Loading presentation...

Present Remotely

Send the link below via email or IM


Present to your audience

Start remote presentation

  • Invited audience members will follow you as you navigate and present
  • People invited to a presentation do not need a Prezi account
  • This link expires 10 minutes after you close the presentation
  • A maximum of 30 users can follow your presentation
  • Learn more about this feature in our knowledge base article

Do you really want to delete this prezi?

Neither you, nor the coeditors you shared it with will be able to recover it again.


Make your likes visible on Facebook?

Connect your Facebook account to Prezi and let your likes appear on your timeline.
You can change this under Settings & Account at any time.

No, thanks

“Making it Perfectly Queer” by Lisa Duggan “I am Your Sister: Black Women Organizing Across Sexualities” by Audre Lourde

No description

Doha mohamed

on 19 November 2012

Comments (0)

Please log in to add your comment.

Report abuse

Transcript of “Making it Perfectly Queer” by Lisa Duggan “I am Your Sister: Black Women Organizing Across Sexualities” by Audre Lourde

Scene 1 New York Cittj, March 1991.
The St. Patrick's Day Parade Scene 2 New York City, Spring 1991. Scene #3: San Francisco, February 1991 Main themes and concepts Main themes and Concepts "Outing"(pro & cons) Making it perfectly queer & I'm your sister The Second Annual Lesbian and Gay Writers Bailey,Doha,Megan and Nick Queer Theory on the Move community "This new community is unified only by a shared dissent from the dominant organization of sex and gender.But not every individual or group that adopts the name "queer" means to invoke these altered boundaries." (223) Making It Perfectly Queer
by: Lisa Duggan I am your sister Black women by Audre Lorde Connect articles Feminist perspectives Systems of oppression Current events/ YouTube Comparing oppression to racial equality and Civil rights movement -MLK Minoritized groups Sympathize with other Minoritized Groups liberal assimilation vs. militant nationalism The Tim Sweeney problem Outweek's "nation": it appears, is white, values wealth and celebrity for their own sake, and pursues self-interest in the narrowest possible terms." (220) You're not "valid" time to yourself if you don't out yourslef and make it your master status the 1970's ,lesbian feminist outlined a somewhat more ambivalent position "I often imagine it will be the "queer community"-the oxymoronic community of difference-that might be able to teach the world how to get along."Louise Sloan intersectionality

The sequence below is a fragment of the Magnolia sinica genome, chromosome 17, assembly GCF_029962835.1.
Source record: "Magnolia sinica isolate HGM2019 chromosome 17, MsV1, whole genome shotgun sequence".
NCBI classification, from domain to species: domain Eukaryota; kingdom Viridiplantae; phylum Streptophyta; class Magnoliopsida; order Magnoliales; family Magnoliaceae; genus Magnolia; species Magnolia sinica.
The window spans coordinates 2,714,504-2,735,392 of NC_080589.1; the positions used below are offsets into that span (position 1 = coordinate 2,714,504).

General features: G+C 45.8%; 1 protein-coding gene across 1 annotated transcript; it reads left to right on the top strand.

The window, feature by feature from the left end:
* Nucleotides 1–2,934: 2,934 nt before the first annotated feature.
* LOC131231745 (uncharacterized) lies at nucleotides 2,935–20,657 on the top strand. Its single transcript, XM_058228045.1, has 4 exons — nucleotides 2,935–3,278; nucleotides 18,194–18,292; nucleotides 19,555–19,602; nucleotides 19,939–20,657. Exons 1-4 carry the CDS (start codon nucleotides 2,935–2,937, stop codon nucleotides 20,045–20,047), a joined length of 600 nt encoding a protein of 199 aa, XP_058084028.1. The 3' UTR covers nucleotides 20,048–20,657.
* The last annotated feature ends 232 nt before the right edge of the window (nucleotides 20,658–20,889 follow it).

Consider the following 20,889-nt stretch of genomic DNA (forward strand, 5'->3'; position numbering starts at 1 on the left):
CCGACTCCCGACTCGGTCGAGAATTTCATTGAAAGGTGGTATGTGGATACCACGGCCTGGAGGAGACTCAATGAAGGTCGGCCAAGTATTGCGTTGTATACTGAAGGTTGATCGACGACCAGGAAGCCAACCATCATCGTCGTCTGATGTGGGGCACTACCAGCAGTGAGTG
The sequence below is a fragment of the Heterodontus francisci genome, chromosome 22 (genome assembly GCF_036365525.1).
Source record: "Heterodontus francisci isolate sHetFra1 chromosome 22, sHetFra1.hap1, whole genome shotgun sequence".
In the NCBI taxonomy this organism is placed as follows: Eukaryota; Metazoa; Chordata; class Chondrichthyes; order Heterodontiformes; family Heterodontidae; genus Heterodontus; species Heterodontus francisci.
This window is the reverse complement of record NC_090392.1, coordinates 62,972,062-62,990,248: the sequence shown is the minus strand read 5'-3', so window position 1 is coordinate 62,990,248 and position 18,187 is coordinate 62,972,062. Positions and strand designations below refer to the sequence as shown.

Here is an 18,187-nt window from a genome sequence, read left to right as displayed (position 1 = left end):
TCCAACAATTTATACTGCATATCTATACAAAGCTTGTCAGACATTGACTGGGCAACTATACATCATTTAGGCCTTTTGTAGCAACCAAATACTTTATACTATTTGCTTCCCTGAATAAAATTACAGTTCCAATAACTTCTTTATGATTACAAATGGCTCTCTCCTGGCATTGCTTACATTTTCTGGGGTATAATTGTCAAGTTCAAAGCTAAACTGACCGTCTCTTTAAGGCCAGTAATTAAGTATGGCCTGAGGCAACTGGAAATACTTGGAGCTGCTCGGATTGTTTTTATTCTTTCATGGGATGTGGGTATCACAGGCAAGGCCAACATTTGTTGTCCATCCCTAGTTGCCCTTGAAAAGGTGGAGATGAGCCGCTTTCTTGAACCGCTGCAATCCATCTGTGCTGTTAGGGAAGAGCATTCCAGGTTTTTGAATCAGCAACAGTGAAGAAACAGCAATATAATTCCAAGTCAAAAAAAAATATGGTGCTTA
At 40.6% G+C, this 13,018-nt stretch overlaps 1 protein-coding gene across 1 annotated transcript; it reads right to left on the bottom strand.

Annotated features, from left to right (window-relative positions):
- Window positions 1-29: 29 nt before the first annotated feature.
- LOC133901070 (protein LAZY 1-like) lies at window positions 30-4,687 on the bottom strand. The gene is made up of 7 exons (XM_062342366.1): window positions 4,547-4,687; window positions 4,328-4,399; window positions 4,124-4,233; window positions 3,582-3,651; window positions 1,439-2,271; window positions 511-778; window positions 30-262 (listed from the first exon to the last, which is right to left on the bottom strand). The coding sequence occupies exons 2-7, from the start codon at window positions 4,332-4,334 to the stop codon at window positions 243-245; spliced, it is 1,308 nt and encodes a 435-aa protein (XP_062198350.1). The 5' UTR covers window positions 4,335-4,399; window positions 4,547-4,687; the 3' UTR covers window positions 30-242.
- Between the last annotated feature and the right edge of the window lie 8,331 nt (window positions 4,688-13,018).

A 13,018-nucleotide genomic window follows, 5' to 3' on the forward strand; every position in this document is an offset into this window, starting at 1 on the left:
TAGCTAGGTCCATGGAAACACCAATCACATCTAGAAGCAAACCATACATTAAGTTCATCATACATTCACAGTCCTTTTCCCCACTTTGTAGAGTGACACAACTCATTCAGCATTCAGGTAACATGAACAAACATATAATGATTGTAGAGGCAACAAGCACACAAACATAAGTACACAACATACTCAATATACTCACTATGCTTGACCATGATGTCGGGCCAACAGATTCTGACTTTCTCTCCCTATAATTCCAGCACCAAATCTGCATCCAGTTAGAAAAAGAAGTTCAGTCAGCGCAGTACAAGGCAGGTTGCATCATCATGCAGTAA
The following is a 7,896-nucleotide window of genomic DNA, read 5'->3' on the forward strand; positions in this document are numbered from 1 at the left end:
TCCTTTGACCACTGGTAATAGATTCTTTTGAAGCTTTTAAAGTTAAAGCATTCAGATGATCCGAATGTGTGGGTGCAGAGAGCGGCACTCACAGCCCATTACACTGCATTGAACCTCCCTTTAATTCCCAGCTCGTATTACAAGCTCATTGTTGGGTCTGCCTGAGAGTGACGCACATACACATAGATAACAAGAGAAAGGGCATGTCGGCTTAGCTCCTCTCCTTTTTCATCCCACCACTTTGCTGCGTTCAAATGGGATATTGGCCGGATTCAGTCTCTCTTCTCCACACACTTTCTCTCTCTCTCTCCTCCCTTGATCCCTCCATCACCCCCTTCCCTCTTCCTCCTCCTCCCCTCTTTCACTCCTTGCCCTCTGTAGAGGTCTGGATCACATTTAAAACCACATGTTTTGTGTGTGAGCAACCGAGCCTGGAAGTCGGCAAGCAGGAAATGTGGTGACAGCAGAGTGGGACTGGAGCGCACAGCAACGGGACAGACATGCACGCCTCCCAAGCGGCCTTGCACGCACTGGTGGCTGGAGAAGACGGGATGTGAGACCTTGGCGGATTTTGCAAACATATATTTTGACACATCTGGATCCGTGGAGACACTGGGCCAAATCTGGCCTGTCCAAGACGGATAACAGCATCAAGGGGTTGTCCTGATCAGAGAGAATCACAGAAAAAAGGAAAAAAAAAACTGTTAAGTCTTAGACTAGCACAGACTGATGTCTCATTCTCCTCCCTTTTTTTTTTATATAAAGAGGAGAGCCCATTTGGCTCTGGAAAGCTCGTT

defining the community
female agency
exclusiveness religion
racial hierarchies
government policies
lesbian categorization
the divide within the LGBT community how it affects this minority group Discussion Question How are the consequences of the
systems of oppression affecting
the women of
color in the LGBT
community? When your friend came out of the closet ,
did that make you think
definitely about him and why? How does society
react to
this specific intersection conflict? ThJonathan Ned Katz and John D'Emilio, influenced primarily by feminist theory and the work of Marxists such as E.P.
The term " ghetto" is used to talk about the Queer .
A project in the Western culture :
ringing the formulations of feminist
theories to bear on issues of queer culture and politics. "As with all families, we sometimes find it difficult to deal constructively with the genuine differences between us and to recognize that unity does not require that we be identical to each other." ( 276) challenges
Views of the community 1. Liberal agenda that involves broad unification of gay and lesbian identity is problematic.2. Though community "outing" in this fashion allows for a more prominent political platform,
it would ultimately represent only white, gay, male experience. 3. Rather "queer community" respects the fluidity and complexity of identity and is united by only a "dissent from dominant organization of sex and gender." 1. Homophobia is alive and well in the black community.

2. A fear of difference or being seen as such has caused alienation between straight and lesbian black women.

3. Because of believed stereotypes, proud identity can become limiting in society.

4. These beliefs are the problem of the stereotyper, not the stereotypee.

5. Both black straight and gay black women are engaged in a freedom struggle. Not only does our Bill of Rights protect us all equally, but every religious tradition I know affirms that, in the words of Dr. Martin Luther King, Jr., "Every man is somebody because he is a child of God." You are forced to make "Gay" or "Lesbian" your master status. Defining the individual and the community The women of Brewster Place Chicana Feminist Literature Browness What are the problems with defining a "queer" community as such?
Pros and Cons? http://colinon.wordpress.com/2012/06/06/gay-people-dont-have-a-duty-to-come-out-rachel-maddow/
Full transcript